Private drinking water supplies are water supplies which are not provided by the statutory water undertaker (mains water), but are the responsibility of their owners and users. Private supplies can be from a borehole, spring, well or originate from ground run-off. Each supply requires its own unique protection and treatment.
The quality of private water supplies can be variable. Some have adequate treatment and are well managed, but others present a risk to health due to the quality of the water or vulnerability of the supply to contamination.
Section 77 of the Water Industry Act 1991 requires a local authority to keep itself informed about the wholesomeness and sufficiency of every private water supply within its area. Each local authority achieves this by conducting its statutory duties which include undertaking risk assessments, investigations, authorisations and monitoring (sampling and analysis).
The legislation also makes provision for local authorities to charge fees to the relevant person(s) for conducting these duties.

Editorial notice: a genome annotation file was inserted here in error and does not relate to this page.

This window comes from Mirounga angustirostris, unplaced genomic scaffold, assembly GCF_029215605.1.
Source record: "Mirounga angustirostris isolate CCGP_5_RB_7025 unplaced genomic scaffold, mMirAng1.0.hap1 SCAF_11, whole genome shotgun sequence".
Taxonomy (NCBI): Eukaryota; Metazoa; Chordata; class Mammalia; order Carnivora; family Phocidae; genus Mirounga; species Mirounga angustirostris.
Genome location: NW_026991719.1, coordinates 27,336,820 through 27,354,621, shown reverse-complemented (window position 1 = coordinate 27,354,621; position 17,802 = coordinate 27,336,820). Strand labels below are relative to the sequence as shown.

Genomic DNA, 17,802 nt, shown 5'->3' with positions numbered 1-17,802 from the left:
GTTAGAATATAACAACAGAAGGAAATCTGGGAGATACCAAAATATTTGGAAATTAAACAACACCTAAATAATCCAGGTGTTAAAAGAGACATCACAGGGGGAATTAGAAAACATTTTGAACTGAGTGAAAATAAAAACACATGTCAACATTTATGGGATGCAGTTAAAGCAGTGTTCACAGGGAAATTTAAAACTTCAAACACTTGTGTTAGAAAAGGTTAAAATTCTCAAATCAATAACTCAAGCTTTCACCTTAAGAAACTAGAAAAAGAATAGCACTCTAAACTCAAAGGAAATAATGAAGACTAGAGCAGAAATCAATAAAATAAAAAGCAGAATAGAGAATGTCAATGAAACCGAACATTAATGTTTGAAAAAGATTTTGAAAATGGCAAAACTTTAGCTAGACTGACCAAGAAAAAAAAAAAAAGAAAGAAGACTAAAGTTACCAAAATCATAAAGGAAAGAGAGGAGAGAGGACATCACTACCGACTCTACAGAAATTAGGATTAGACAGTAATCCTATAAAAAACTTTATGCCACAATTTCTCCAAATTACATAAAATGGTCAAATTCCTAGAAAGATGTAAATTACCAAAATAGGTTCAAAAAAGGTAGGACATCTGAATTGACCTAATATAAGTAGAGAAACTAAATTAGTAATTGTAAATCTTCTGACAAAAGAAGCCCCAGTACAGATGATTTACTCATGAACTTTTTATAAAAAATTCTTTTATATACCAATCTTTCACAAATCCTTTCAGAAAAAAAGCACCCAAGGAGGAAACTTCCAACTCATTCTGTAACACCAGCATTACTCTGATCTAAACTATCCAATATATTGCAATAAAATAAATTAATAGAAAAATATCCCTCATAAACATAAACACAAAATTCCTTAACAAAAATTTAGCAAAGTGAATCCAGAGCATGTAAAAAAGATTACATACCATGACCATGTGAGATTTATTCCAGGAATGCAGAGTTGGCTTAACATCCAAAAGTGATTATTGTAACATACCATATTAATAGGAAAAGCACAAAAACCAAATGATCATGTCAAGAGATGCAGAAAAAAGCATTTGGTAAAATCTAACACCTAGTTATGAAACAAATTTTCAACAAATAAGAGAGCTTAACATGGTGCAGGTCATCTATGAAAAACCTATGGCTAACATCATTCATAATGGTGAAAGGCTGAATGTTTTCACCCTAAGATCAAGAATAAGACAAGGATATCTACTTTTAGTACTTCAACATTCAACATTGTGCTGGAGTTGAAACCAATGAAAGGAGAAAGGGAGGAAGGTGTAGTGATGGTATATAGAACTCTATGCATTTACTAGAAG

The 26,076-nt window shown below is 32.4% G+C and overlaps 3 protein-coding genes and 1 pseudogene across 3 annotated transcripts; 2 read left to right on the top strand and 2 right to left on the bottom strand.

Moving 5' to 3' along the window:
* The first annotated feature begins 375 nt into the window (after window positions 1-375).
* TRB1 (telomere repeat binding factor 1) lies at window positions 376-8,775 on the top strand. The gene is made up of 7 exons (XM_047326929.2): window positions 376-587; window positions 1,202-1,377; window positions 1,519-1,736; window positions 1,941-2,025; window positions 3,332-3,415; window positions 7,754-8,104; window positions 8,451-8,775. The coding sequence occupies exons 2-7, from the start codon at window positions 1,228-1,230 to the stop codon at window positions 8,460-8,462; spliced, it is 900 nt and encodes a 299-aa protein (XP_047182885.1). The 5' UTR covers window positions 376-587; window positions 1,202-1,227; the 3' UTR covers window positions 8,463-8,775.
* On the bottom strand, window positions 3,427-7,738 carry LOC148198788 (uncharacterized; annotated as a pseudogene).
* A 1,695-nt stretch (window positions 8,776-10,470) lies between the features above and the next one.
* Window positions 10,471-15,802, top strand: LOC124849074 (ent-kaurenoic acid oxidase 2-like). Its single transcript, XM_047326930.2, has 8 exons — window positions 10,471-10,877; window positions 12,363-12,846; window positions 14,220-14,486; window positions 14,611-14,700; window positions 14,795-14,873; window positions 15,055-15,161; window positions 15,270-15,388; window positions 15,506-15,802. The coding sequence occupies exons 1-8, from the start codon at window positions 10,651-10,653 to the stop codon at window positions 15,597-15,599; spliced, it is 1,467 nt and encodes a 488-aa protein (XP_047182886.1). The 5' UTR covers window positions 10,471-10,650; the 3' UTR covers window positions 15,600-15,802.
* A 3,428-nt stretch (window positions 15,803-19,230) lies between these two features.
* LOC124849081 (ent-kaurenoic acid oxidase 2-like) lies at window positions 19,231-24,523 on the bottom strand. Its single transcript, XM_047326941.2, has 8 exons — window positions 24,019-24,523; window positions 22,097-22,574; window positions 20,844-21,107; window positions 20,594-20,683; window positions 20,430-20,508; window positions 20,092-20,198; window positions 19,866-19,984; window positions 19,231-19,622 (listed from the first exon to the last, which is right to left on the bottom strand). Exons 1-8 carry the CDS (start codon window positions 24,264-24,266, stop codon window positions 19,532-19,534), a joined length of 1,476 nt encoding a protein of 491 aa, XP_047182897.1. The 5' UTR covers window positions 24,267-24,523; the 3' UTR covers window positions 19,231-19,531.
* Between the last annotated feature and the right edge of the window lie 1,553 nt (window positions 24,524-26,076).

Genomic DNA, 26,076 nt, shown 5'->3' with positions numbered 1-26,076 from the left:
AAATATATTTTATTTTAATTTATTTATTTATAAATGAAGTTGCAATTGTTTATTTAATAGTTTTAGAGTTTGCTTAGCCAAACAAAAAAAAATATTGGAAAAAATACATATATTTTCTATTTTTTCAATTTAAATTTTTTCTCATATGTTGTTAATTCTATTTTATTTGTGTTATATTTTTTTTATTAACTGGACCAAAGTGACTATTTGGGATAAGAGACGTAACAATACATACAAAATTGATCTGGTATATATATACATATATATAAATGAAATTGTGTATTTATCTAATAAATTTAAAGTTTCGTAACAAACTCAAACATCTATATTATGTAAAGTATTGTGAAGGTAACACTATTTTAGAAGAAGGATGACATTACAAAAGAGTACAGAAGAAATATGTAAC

If through these duties a local authority deems a private water supply to be unwholesome and/or insufficient then it has the power to serve statutory notices on the supply to require those responsible to undertake improvement works in order to mitigate against these risks.
Local authorities are under a statutory duty to provide reporting information relating to private water supplies to the Secretary of State. This submission of data is due on 31 January of every year, for records relating to supplies in their area during the previous calendar year.